Vim Session Workflow

Nearly a year ago I started using a new vim workflow leveraging sessions. I’m very pleased with it and would love to share it with anyone who is interested.

Session Creation

This is what really made sessions work for me. Normally in vim when you store a session, which almost the entire state of the editor (all open windows, buffers, etc) you have to do it by hand, with the :mksession command. While that works, it means that you are doing that all the time. Tim Pope released a plugin called Obsession which resolves this issue.

When I use Obsession I simply run this command if I start a new project: :Obsess ~/.vvar/sessions/my-cool-thing. That will tell Obsession to automatically keep the session updated. I can then close vim, and if I need to pick up where I left off, I just load the session.

Lately, because I’m dealing with stupid kernel bugs, I have been using :mksession directly as I cannot seem to efficiently make session updating reliable.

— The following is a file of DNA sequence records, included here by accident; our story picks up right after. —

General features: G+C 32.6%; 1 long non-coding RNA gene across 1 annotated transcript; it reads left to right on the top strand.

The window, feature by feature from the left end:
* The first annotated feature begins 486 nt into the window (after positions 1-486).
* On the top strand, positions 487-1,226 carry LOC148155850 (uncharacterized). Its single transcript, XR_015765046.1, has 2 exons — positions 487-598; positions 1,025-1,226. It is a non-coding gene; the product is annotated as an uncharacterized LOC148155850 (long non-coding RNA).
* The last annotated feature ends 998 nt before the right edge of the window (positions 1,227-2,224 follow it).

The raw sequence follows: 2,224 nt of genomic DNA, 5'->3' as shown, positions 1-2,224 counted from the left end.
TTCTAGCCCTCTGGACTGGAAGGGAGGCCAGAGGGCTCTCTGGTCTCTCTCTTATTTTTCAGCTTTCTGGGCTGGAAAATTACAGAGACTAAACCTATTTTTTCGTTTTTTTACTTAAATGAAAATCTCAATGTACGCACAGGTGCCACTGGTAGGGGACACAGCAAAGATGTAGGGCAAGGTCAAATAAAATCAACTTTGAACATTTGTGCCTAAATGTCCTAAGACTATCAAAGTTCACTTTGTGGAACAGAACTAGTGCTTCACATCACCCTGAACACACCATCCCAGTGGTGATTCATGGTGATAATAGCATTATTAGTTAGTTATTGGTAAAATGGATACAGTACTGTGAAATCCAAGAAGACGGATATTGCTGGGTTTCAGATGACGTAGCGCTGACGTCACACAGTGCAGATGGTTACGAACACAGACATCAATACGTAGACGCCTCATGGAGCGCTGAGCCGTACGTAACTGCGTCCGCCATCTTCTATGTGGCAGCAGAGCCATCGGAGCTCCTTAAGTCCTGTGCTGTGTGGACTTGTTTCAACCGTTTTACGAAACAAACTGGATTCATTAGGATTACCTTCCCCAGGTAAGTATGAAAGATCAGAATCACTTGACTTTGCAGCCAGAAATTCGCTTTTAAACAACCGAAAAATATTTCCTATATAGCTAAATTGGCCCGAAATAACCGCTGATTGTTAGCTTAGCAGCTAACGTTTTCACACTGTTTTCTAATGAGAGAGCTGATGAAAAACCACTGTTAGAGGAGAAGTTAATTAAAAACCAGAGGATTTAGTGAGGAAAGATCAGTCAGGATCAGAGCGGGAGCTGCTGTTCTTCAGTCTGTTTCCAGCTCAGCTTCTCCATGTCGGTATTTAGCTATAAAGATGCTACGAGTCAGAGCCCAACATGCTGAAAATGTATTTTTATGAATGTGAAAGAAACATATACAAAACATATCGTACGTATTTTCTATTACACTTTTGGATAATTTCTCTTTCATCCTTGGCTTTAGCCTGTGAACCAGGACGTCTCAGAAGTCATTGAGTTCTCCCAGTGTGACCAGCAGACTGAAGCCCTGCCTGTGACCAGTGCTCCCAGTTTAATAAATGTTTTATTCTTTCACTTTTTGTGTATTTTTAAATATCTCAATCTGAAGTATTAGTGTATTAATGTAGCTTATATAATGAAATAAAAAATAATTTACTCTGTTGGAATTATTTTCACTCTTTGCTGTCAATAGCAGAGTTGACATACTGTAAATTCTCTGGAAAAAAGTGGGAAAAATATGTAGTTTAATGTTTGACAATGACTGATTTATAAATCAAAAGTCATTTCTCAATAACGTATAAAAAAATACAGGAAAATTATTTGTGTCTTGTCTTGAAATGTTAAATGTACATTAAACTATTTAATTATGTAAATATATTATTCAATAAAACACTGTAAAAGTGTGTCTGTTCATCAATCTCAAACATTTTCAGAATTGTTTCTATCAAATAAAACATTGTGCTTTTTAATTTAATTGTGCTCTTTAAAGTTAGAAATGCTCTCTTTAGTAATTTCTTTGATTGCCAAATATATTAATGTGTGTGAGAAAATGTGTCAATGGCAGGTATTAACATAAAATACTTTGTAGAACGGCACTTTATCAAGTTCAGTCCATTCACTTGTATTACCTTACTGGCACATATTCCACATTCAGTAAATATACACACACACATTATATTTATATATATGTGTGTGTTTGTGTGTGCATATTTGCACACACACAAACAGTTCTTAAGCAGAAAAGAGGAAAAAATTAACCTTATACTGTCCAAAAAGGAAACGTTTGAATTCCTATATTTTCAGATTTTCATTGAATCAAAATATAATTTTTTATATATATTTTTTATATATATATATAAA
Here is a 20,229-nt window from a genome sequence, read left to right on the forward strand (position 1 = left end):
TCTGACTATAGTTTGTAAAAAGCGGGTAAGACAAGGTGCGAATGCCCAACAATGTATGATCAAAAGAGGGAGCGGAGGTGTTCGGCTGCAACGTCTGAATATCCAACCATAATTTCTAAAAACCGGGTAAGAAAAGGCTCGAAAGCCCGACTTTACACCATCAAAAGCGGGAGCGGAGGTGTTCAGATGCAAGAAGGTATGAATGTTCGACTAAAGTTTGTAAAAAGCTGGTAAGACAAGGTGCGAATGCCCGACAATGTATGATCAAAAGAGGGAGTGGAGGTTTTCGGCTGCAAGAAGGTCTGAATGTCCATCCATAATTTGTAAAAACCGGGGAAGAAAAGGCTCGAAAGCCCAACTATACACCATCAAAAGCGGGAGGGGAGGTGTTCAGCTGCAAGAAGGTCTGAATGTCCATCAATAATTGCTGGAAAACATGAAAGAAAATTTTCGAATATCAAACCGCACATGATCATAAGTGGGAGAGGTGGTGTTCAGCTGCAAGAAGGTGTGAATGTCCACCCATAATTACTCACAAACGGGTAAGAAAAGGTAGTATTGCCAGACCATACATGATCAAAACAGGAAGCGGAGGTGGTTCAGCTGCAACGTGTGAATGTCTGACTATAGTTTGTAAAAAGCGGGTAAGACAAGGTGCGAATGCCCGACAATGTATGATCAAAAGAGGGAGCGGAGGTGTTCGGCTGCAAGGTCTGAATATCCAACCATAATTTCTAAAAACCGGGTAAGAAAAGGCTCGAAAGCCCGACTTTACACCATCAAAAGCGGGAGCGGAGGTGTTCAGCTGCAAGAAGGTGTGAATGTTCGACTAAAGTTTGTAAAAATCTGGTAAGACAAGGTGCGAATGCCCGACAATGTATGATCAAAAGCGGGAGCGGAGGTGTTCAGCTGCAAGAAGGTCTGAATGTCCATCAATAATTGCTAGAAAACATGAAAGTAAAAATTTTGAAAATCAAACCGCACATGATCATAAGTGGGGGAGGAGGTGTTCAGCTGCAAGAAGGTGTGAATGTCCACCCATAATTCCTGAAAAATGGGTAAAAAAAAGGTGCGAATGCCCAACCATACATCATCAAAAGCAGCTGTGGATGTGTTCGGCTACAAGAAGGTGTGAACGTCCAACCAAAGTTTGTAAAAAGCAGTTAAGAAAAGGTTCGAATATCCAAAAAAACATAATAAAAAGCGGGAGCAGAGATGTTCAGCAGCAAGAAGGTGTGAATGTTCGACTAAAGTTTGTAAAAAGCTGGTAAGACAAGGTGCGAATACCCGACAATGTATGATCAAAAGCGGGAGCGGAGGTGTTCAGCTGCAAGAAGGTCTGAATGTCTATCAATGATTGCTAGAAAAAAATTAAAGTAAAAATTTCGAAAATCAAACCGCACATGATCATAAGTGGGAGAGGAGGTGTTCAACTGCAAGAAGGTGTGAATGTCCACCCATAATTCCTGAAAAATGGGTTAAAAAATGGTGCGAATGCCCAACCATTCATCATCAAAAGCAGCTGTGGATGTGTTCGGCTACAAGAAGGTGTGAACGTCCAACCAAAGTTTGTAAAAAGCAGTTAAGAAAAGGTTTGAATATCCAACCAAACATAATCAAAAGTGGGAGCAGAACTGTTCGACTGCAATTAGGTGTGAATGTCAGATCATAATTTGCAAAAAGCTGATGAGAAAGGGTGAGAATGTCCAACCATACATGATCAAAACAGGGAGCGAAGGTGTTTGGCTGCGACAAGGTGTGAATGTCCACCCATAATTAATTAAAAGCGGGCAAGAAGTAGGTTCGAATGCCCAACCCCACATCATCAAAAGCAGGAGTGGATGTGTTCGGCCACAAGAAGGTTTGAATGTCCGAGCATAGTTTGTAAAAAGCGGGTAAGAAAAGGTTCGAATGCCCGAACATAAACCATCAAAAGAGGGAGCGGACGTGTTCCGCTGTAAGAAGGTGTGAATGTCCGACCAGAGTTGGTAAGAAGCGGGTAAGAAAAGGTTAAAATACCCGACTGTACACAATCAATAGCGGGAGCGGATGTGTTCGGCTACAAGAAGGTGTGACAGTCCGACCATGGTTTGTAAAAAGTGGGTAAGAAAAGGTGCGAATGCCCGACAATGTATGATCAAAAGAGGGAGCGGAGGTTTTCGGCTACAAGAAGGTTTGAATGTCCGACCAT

Session Loading

I store my sessions (and really all files that vim generates to function) in a known location. The reasoning here is that I can then enumerate and select a session with a tool. I have a script that uses dmenu to display a list, but you could use one of those hip console based selectors too. Here’s my script:


exec gvim -S "$(find ~/.vvar/sessions -maxdepth 1 -type f | dmenu)"

That simply starts gvim with the selected session. If the session was created with Obsession, it will continue to automatically update.

This allows me to easily stop working on a given project and pick up exactly where I left off. It would be perfect if my computer would stop crashing; hopefully it’s perfect for you!

(The following includes affiliate links.)

If you’d like to learn more, I can recommend two excellent books. I first learned how to use vi from Learning the vi and Vim Editors. The new edition has a lot more information and spends more time on Vim specific features. It was helpful for me at the time, and the fundamental model of vi is still well supported in Vim and this book explores that well.

Second, if you really want to up your editing game, check out Practical Vim. It’s a very approachable book that unpacks some of the lesser used features in ways that will be clearly and immediately useful. I periodically review this book because it’s such a treasure trove of clear hints and tips.

Posted Thu, Jun 9, 2016

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